Sunday, December 2, 2007

Can a Jew Enjoy Christmastime?

I have a confession to make: I like Christmastime.

I'm a Jew through-and-through, and I love Chanuka--as well. This year it starts Tuesday night, quite a bit earlier than the other holiday. We'll have our annual white-elephant-exchange game at our party the first night, planned for that evening so my sorority daughter can then buckle-down in study for her quarter's-end finals that start the following week. Our party with its latkes and sufganiot and many games is a tradition we all love, and many of her sorority sisters will be joining the fun. We put up twinkling white lights and signs and blue and silver garlands. Last year, a monsoon windstorm hit the day before, meaning our entire party was by candlelight and guests kept their coats on in our 30-degree home. The blackout lasted eight days for us...just like Chanuka, and that storm was dubbed by the media, "the Chanuka eve windstorm."

But I still like Christmastime. I like the carols (not their lyrics, except for their message of peace and goodwill to men) and the glitter and bustle and smiles and the Salvation Army Santa bell-ringers to whom I always give a dollar. When I'm in New York, I like the fantasy moving store displays and Bryant Park ice rink and Rockefeller Center. Here in the Northwest, I like the carousel in Westlake Plaza, the nightly drummers and lightshow at Bellevue Square, Tacoma's amazing Zoolights animals, and the Bellevue Botanical Garden's astounding flowers made entirely from lights (above). Though I'm kosher, I love Coulon Park's Clamlights, sponsored by local restaurant icon Ivar's, the motto of which is, "Keep Clam." I can see that display in miniature across Lake Washington from my home, its huge cottonwood trees festooned top-to-bottom with strings of lights.

I like returning a "Merry Christmas" to checkers at Target. I like seeing eager children lined up at the mall for their m
oment on Santa's lap, and their equally pleased parents enjoying their little ones' anticipation. I squeal with delight when I see beautiful light displays on homes, "OOOOH! Beautiful!" And I used to enjoy the sparkles and glimmers on the Christmas trees at Seatac Airport.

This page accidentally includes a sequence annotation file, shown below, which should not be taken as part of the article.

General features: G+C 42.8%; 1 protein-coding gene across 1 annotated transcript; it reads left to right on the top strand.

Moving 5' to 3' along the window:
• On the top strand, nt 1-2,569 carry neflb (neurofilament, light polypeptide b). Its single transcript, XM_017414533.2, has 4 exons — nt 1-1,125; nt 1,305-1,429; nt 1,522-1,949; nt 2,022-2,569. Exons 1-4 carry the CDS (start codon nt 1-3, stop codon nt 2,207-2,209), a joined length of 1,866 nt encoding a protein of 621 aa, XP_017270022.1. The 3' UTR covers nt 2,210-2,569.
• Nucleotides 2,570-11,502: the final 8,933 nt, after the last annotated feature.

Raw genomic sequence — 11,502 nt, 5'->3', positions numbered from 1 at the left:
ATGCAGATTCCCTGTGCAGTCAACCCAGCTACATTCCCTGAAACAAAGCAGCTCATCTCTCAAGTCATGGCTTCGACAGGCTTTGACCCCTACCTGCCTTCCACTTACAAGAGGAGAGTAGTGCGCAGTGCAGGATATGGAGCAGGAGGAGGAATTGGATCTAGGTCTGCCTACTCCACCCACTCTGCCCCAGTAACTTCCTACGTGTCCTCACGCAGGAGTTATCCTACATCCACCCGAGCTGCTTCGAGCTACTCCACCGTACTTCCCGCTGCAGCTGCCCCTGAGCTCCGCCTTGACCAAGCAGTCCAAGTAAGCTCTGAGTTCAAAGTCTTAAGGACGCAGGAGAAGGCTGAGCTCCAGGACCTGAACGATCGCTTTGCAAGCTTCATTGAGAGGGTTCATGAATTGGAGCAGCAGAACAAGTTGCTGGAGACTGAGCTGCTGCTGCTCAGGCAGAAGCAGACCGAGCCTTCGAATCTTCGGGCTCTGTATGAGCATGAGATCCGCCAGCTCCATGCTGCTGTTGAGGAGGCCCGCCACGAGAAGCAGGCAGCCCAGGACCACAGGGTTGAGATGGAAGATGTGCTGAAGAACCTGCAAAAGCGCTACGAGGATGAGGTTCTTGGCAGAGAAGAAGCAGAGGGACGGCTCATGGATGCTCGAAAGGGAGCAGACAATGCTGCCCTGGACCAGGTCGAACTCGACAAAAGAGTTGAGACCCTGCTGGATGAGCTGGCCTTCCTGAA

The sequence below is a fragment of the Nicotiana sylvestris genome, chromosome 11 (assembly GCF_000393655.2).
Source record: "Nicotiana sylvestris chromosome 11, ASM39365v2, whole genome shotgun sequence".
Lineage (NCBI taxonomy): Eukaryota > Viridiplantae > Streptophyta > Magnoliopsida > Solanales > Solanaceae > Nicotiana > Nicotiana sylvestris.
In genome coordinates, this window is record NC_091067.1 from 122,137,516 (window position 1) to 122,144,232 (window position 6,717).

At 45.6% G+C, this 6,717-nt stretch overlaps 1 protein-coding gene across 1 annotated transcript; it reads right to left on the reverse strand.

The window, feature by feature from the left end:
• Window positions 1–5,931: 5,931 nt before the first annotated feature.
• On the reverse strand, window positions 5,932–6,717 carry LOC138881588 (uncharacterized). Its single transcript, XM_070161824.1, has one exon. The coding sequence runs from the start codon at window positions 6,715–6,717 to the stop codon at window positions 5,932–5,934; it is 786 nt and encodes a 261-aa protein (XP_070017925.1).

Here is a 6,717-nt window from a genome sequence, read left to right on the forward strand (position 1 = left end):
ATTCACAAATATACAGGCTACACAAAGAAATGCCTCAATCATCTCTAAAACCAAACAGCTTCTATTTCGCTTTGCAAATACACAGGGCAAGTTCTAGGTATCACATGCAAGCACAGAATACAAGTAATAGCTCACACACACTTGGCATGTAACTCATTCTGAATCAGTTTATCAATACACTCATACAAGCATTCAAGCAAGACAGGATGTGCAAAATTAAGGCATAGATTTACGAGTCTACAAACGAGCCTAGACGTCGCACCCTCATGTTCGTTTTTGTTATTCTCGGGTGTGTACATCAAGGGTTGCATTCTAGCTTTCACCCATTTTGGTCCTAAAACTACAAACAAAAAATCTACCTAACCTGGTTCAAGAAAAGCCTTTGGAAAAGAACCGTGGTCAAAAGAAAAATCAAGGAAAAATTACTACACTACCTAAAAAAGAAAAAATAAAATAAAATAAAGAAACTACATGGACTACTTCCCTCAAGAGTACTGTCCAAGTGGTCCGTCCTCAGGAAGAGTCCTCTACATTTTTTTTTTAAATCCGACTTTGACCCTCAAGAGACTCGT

Now the story gets complicated. Some in the Jewish world feel that because the entire purpose of Chanuka is to distinguish us as Jews who follow the Torah from our surrounding culture-- hearkening back to the defiled Temple in Jerusalem that Maccabean fighters seeking to restore God's law regained from Hellenistic, assimilationist Jews --we ought to completely withdraw from the Christian holiday around us. That would preclude appreciating seasonal carols, or viewing outdoor light displays, or wrapping gifts for non-Jews in red-and-green paper.

Last year, in an unfortunate misunderstanding, it appeared some Jews were offended by the traditional green Christmas tree display at Seatac Airport. The brouhaha caused the permanent removal of that decor, replaced this year, ironically, by silver-sprayed bare tree branches. No one can object to the theme of cold, leafless winter.

Now, I wouldn't consider any decorations at my own house that smack of Christmas. I wouldn't even come close--no holly, no fir wreath, no colored lights--because we are firmly and unequivocally Jewish and I would feel
uncomfortable with them. And by providing my children a Jewish education, and living as Torah-observant Jews every day of the year, they have internalized a Jewish identity and are not at risk of confusion.

Without a Jewish life--daily prayer, eating kosher, Shabbat and yom tov, constant learning, watching us strive in our Torah knowledge--there might be an issue. They know the purpose of Chanuka, the root of which is "chinuk," education, but that also means "dedication," as the Temple was re-dedicated to its Godly purpose. With that basis, they can bring their friends to our Chanuka party, sharing with them our traditions. And at the same time, they can join me in thrilling to the beautiful light displays and musical performances and feelings of cheer that emanate in the larger culture.

There's lots of beauty in this dark time of year, especially with our "Festival of Lights." On Tuesday night, I'll once again use the heirloom menorah that my mother-in-law's parents spirited out of Nazi Germany among the very few possessions they escaped with. I will joyfully sing Maor Tzur with my husband and two of my three children (missing my absent daughter on that day especially!) and serve my home-made latkes with sour cream and applesauce.

I do not think it detracts from Chanuka, however, to enjoy as an outsider, the sights, sounds and happiness of the majority religion. For me, the ability to fully engage in Jewish life is primary--but the secondary colors and celebration that uplifts and reminds my neighbors of God--enhance this otherwise dreary time of year.

As I write, rain pelts onto my window, as it has all day. Over Shabbat, we had three inches of snow, fat flakes flying in a blustery breeze that gave way in the early morn to warmer drops pinging the skylights. We're supposed to get some more strong winds tonight as the storm becomes more fierce...I can only hope we retain our electric illumination on Chanuka eve this year as we add the spiritual component with the oil of our menorah.



    Check it out--we've all commented there.

  2. Heh. I was about to link to that... :P